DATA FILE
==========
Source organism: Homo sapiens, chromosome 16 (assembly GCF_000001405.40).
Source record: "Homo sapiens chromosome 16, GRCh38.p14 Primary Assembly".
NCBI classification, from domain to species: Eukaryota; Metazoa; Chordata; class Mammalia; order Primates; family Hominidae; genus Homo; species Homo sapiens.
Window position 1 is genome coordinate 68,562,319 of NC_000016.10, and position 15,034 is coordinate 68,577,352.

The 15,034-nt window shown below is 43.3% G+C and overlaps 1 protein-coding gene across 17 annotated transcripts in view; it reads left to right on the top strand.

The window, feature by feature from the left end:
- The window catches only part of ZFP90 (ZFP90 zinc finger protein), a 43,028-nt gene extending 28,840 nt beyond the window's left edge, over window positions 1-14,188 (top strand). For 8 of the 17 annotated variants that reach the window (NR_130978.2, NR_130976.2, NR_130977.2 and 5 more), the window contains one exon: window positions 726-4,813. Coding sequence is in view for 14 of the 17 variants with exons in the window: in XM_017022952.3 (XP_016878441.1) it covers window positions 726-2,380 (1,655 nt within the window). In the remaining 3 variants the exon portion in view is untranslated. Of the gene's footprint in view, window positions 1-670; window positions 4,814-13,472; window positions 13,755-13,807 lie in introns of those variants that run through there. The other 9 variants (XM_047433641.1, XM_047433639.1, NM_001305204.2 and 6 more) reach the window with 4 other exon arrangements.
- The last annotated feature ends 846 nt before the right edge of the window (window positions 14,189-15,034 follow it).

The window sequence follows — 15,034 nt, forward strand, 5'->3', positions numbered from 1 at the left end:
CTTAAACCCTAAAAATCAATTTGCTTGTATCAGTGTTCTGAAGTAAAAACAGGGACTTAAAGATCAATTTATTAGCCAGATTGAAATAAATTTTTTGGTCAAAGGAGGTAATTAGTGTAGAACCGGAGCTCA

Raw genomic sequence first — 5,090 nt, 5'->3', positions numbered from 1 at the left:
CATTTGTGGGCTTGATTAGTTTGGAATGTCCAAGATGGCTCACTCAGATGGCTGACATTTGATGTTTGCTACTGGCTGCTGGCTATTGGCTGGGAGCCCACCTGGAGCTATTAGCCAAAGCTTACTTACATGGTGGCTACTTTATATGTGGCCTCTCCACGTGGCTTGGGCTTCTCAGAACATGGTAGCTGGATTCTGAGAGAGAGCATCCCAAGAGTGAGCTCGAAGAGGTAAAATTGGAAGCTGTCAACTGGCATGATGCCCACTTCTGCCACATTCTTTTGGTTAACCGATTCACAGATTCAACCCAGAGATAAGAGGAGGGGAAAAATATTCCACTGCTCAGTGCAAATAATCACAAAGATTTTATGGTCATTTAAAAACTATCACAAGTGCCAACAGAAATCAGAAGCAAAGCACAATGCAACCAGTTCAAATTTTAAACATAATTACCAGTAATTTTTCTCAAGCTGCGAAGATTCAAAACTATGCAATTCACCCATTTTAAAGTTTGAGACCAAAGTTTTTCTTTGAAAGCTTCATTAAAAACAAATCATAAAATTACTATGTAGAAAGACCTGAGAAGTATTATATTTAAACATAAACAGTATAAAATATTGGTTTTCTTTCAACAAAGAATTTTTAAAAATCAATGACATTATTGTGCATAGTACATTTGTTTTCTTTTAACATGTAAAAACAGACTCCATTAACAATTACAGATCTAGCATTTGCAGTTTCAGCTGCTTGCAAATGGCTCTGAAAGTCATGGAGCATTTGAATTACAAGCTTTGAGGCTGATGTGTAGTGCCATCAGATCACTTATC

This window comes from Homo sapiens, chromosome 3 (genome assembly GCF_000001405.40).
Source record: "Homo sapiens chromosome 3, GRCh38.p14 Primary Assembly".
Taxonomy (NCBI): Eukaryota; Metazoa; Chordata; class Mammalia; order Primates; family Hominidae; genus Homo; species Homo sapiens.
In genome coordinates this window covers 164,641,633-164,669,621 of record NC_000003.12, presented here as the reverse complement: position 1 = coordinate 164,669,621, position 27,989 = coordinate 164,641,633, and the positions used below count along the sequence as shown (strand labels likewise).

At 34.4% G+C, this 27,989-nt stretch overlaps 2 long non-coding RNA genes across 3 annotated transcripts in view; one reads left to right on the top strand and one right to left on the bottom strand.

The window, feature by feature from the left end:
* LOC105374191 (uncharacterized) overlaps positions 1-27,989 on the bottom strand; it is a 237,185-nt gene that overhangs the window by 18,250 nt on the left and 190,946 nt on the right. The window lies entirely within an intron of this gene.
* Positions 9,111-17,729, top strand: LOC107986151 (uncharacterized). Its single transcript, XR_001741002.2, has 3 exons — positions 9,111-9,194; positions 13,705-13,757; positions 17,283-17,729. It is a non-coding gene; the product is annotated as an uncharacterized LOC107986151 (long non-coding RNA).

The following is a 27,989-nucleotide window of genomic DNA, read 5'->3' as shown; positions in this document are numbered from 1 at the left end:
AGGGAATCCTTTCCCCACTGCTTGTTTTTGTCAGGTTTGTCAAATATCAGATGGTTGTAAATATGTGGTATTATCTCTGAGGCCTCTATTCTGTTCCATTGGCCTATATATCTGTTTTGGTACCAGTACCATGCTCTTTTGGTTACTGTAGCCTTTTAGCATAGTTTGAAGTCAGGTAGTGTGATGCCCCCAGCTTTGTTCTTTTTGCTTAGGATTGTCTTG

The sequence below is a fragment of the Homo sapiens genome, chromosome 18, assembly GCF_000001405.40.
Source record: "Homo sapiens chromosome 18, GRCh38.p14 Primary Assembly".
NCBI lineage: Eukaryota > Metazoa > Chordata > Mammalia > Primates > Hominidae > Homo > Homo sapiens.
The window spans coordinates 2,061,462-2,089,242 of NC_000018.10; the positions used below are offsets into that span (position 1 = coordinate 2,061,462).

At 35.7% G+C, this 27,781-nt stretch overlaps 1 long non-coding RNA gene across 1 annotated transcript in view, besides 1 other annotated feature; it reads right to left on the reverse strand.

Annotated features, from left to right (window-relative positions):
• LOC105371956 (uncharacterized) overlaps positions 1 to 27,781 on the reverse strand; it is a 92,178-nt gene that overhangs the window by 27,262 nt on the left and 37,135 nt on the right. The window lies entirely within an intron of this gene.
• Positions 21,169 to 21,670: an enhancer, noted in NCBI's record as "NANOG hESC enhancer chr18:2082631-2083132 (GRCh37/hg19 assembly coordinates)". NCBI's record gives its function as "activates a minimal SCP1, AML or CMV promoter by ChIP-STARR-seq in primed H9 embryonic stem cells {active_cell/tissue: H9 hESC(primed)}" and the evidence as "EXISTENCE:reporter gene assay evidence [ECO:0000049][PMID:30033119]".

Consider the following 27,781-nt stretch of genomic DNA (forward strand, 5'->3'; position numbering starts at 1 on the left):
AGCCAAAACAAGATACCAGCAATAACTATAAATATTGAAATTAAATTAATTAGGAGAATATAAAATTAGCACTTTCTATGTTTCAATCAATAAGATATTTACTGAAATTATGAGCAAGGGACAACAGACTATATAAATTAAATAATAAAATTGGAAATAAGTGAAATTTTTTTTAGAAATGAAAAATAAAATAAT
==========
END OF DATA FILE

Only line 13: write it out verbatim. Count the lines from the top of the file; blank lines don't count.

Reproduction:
This window comes from Homo sapiens, chromosome 3 (genome assembly GCF_000001405.40).